On March 28th, singer-songwriter Pete Martin emailed MOA with a song he wrote called, “I am the Salford Totem Pole”. The song is about a totem pole carved by Doug Cranmer in 1969 for a commission given to him by the (no longer existing) Manchester Liners. The pole was an emblem created with the aim of representing and celebrating the history of trade between Canada and the United Kingdom. The pole was brought back to the United Kingdom and stood in Salford until it was taken down due to weather damage in 2005. Somehow, the totem ended up in a warehouse in Salford Quays until it was found by Councillor Steve Coen who requested it be displayed again in Salford proper and restored.
Kevin Cranmer, Doug Cranmer’s nephew, and his cousin Edgar Cranmer worked with Bruce Alfred in the summer of 2010 to restore the pole. Originally carved from British Columbian Pine (most totem poles are carved from red cedar), the three carvers used planks of cedar to restore the damaged fragments of Doug Cranmer’s original pole. On July 1st, 2010, the fully restored pole was displayed in Trafalgar Square in London in collaboration with the Canadian Embassy on Canada Day.
With the restoration complete, the pole was brought back to Stanford in early 2011. There was some deliberation over where it would be raised. There is an outlet mall that is a popular gathering place for the public and the decision was made to raise it there.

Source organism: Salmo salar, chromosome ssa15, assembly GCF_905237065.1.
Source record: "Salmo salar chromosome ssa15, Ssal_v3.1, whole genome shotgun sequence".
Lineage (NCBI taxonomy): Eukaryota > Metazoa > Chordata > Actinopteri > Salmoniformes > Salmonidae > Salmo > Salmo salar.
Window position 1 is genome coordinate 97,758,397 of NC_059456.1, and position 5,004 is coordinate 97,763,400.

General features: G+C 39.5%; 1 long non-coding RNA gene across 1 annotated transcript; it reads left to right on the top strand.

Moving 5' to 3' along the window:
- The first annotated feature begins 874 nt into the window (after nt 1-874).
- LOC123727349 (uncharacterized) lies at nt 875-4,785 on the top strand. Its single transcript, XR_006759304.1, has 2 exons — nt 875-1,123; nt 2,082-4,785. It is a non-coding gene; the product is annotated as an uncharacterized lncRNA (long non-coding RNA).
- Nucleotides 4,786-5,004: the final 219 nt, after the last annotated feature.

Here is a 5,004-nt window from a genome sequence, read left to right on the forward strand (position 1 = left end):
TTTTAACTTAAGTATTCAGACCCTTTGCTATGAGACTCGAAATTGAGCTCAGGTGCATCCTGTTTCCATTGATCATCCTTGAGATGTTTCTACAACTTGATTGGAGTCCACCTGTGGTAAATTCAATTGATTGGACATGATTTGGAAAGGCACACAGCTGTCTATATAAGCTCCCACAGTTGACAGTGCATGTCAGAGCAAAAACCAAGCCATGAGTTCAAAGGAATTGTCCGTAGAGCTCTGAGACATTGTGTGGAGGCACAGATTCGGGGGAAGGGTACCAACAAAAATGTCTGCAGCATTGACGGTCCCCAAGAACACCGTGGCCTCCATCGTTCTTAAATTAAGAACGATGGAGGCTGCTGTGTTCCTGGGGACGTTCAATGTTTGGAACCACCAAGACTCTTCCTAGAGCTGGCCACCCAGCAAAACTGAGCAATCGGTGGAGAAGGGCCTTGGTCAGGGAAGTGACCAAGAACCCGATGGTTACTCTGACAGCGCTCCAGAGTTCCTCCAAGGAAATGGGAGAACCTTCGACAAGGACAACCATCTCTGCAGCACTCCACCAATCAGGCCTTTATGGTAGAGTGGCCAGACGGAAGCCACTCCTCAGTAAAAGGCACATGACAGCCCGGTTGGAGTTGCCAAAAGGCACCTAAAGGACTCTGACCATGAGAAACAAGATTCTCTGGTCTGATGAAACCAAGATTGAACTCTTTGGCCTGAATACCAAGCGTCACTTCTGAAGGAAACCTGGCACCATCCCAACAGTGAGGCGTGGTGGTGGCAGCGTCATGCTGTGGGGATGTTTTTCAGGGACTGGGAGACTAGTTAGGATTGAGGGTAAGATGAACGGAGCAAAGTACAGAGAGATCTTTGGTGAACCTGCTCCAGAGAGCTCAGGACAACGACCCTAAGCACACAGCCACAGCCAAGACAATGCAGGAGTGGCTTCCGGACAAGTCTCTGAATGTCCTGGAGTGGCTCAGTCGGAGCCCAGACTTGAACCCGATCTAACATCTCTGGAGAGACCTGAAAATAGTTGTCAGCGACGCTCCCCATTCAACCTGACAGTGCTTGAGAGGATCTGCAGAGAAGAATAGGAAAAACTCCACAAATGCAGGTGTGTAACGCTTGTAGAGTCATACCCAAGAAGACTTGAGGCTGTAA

This last clip shows the people of Salford voicing their thoughts as to where the pole should be raised. Currently, it is on show in the Museum Of Museums at the Trafford Centre in Manchester, UK, just beside Salford, but will be returning to its adoptive home in the coming months where it will be given a permanent location.
It is fascinating for us at MOA to see Doug Cranmer’s work celebrated so enthusiastically in a place so far away from where Cranmer’s first “exhibition” is being held. This
is a quote from Richard Sumner that, I feel, best encompasses the majesty and tone of the Salford Totem Pole, Pete Martin’s song and Doug Cranmer himself. The discovery of something so international contrasted to Cranmer’s humble nature make this even more extraordinary.
“I think he just liked to fly below the radar. He was happy if he had a glass, his car, a pack of smokes and a bottle of scotch. He’d leave all the glory to everybody else. He wasn’t really one to toot his own horn. It’s up to us to do it.” –Richard Sumner.
By Matthew Willis